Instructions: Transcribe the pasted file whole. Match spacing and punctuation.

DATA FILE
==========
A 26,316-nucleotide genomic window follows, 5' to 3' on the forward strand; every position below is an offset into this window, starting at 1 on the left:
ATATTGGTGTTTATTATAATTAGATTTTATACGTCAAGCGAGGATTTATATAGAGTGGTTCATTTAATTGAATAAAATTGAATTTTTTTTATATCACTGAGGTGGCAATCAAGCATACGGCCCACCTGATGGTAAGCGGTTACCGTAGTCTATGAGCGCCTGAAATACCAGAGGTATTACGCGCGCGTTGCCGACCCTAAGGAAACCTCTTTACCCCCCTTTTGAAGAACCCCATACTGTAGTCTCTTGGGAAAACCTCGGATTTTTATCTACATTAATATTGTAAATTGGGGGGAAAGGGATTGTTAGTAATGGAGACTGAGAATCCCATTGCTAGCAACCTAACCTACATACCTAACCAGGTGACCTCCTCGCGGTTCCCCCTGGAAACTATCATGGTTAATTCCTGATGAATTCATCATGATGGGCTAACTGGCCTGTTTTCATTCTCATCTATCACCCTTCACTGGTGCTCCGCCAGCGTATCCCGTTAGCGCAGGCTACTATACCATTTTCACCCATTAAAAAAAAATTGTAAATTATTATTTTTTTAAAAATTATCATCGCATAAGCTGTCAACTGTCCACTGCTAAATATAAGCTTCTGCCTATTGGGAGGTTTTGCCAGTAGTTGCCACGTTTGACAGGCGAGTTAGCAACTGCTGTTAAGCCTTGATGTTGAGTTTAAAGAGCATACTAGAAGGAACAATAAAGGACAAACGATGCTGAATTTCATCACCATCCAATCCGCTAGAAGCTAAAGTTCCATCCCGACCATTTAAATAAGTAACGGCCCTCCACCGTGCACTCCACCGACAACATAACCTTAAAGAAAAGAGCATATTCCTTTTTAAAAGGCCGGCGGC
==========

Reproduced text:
A 26,316-nucleotide genomic window follows, 5' to 3' on the forward strand; every position below is an offset into this window, starting at 1 on the left:
ATATTGGTGTTTATTATAATTAGATTTTATACGTCAAGCGAGGATTTATATAGAGTGGTTCATTTAATTGAATAAAATTGAATTTTTTTTATATCACTGAGGTGGCAATCAAGCATACGGCCCACCTGATGGTAAGCGGTTACCGTAGTCTATGAGCGCCTGAAATACCAGAGGTATTACGCGCGCGTTGCCGACCCTAAGGAAACCTCTTTACCCCCCTTTTGAAGAACCCCATACTGTAGTCTCTTGGGAAAACCTCGGATTTTTATCTACATTAATATTGTAAATTGGGGGGAAAGGGATTGTTAGTAATGGAGACTGAGAATCCCATTGCTAGCAACCTAACCTACATACCTAACCAGGTGACCTCCTCGCGGTTCCCCCTGGAAACTATCATGGTTAATTCCTGATGAATTCATCATGATGGGCTAACTGGCCTGTTTTCATTCTCATCTATCACCCTTCACTGGTGCTCCGCCAGCGTATCCCGTTAGCGCAGGCTACTATACCATTTTCACCCATTAAAAAAAAATTGTAAATTATTATTTTTTTAAAAATTATCATCGCATAAGCTGTCAACTGTCCACTGCTAAATATAAGCTTCTGCCTATTGGGAGGTTTTGCCAGTAGTTGCCACGTTTGACAGGCGAGTTAGCAACTGCTGTTAAGCCTTGATGTTGAGTTTAAAGAGCATACTAGAAGGAACAATAAAGGACAAACGATGCTGAATTTCATCACCATCCAATCCGCTAGAAGCTAAAGTTCCATCCCGACCATTTAAATAAGTAACGGCCCTCCACCGTGCACTCCACCGACAACATAACCTTAAAGAAAAGAGCATATTCCTTTTTAAAAGGCCGGCGGC